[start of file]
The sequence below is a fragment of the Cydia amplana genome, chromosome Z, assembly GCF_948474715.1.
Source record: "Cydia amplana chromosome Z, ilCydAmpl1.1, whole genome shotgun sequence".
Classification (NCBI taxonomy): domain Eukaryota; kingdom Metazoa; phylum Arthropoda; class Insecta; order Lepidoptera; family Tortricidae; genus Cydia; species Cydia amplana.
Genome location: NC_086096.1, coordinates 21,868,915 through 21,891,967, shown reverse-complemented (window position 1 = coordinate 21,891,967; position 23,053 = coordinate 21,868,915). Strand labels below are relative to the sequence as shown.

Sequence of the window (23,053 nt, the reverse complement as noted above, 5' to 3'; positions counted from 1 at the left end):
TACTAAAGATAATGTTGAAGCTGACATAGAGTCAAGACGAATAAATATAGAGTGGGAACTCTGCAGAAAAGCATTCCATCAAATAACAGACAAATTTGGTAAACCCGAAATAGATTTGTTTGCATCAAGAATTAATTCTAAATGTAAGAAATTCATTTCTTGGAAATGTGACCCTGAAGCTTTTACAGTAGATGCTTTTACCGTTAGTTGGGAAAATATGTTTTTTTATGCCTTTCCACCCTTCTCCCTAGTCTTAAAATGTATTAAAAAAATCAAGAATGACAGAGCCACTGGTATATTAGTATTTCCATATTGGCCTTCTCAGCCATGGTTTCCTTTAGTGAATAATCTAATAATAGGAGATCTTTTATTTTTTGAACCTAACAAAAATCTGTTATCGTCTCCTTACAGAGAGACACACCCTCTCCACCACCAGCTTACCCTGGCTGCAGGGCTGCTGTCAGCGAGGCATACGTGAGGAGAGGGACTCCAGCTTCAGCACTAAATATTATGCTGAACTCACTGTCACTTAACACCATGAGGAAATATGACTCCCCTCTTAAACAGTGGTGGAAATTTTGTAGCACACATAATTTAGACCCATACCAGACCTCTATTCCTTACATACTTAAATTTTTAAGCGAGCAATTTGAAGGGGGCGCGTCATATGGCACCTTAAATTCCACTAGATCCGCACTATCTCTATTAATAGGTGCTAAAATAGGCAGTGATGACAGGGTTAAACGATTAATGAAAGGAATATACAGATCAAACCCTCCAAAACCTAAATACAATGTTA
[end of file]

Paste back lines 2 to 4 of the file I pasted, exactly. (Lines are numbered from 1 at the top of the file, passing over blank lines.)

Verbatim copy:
Source record: "Cydia amplana chromosome Z, ilCydAmpl1.1, whole genome shotgun sequence".
Classification (NCBI taxonomy): domain Eukaryota; kingdom Metazoa; phylum Arthropoda; class Insecta; order Lepidoptera; family Tortricidae; genus Cydia; species Cydia amplana.
Genome location: NC_086096.1, coordinates 21,868,915 through 21,891,967, shown reverse-complemented (window position 1 = coordinate 21,891,967; position 23,053 = coordinate 21,868,915). Strand labels below are relative to the sequence as shown.